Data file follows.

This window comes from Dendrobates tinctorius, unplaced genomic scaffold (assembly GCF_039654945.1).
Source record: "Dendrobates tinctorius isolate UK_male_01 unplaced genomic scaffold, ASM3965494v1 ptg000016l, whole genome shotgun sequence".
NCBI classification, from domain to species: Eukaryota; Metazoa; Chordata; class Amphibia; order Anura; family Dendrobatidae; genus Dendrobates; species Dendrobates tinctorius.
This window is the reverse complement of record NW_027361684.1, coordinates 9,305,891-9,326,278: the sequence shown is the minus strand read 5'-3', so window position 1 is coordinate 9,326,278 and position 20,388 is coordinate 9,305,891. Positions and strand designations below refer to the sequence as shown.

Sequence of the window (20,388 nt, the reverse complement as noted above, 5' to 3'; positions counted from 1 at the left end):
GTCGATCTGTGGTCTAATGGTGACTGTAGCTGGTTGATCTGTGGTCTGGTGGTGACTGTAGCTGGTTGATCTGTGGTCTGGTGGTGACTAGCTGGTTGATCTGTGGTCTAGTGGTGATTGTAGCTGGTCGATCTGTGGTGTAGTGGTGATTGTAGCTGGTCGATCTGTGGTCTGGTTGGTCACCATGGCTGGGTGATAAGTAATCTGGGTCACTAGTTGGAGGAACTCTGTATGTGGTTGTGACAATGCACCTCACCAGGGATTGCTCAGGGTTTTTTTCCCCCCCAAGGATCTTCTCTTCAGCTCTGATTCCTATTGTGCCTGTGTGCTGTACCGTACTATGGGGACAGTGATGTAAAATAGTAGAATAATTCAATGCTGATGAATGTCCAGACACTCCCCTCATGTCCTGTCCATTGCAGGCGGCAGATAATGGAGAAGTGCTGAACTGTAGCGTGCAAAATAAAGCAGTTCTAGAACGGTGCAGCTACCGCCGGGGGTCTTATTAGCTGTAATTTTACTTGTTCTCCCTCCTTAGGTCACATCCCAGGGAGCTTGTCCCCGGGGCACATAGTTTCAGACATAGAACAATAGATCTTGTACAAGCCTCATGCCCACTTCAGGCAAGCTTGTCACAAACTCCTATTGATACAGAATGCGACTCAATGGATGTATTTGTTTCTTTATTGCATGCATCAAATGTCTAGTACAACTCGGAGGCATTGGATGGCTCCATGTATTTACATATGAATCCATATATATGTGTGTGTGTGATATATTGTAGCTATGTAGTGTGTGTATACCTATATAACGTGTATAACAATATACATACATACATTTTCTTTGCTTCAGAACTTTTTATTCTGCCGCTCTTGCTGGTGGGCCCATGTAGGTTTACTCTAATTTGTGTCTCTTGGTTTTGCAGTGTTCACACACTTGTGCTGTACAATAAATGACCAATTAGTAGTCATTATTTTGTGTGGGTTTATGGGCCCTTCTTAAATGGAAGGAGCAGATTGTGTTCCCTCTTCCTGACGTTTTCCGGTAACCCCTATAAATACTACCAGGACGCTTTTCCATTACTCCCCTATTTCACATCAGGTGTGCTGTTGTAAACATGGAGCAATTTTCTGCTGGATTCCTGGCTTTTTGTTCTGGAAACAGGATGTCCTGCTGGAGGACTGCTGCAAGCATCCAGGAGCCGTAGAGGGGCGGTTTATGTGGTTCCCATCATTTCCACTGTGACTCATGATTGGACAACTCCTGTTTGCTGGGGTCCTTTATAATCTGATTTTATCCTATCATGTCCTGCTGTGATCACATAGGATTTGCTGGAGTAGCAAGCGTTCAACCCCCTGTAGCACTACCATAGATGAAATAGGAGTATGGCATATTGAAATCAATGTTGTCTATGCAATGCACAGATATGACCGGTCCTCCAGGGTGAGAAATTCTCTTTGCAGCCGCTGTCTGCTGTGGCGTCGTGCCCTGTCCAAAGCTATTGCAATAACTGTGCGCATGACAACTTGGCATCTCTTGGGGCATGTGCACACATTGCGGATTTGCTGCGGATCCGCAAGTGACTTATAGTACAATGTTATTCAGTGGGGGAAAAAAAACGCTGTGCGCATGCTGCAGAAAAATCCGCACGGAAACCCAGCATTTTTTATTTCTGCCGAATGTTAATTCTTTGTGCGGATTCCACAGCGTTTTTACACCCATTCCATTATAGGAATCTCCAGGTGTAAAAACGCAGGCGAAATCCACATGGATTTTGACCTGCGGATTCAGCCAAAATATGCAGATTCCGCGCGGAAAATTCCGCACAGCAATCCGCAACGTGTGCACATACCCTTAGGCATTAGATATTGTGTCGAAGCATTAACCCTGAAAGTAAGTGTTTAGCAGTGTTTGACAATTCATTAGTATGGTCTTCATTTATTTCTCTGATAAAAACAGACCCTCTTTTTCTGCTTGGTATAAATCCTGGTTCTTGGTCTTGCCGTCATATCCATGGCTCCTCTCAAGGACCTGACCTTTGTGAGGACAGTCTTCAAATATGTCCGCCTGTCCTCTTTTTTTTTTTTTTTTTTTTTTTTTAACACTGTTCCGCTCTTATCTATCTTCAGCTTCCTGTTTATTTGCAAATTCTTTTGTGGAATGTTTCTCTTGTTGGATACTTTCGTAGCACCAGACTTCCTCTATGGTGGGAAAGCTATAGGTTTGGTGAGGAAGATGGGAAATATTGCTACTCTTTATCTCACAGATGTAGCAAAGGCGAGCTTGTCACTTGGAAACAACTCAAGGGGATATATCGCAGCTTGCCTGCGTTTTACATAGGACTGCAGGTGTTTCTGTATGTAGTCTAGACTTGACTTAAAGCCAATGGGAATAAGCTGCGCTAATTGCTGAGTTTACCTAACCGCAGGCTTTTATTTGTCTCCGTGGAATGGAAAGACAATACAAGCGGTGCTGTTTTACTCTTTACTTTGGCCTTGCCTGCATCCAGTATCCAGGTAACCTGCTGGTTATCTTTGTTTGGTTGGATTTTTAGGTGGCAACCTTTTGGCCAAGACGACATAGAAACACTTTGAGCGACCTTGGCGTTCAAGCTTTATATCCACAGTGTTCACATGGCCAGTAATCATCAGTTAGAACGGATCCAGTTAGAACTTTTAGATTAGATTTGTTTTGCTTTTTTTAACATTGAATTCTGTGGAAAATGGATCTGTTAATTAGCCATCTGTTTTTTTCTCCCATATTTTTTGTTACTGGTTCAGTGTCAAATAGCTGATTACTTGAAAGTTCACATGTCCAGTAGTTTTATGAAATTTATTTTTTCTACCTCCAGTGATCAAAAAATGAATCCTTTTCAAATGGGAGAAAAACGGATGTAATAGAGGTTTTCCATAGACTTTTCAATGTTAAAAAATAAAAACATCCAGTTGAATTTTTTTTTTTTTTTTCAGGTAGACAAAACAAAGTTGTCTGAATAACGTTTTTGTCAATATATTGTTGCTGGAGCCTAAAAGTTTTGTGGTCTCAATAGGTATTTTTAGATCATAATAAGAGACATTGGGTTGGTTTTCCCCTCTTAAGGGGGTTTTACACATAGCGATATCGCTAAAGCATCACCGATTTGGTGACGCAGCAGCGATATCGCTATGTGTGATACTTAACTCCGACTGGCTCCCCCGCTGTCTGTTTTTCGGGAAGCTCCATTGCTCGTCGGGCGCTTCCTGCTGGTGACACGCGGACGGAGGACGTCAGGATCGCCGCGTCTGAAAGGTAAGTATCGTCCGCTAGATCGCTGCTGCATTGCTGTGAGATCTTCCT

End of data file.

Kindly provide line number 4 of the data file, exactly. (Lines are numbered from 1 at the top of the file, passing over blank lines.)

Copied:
This window is the reverse complement of record NW_027361684.1, coordinates 9,305,891-9,326,278: the sequence shown is the minus strand read 5'-3', so window position 1 is coordinate 9,326,278 and position 20,388 is coordinate 9,305,891. Positions and strand designations below refer to the sequence as shown.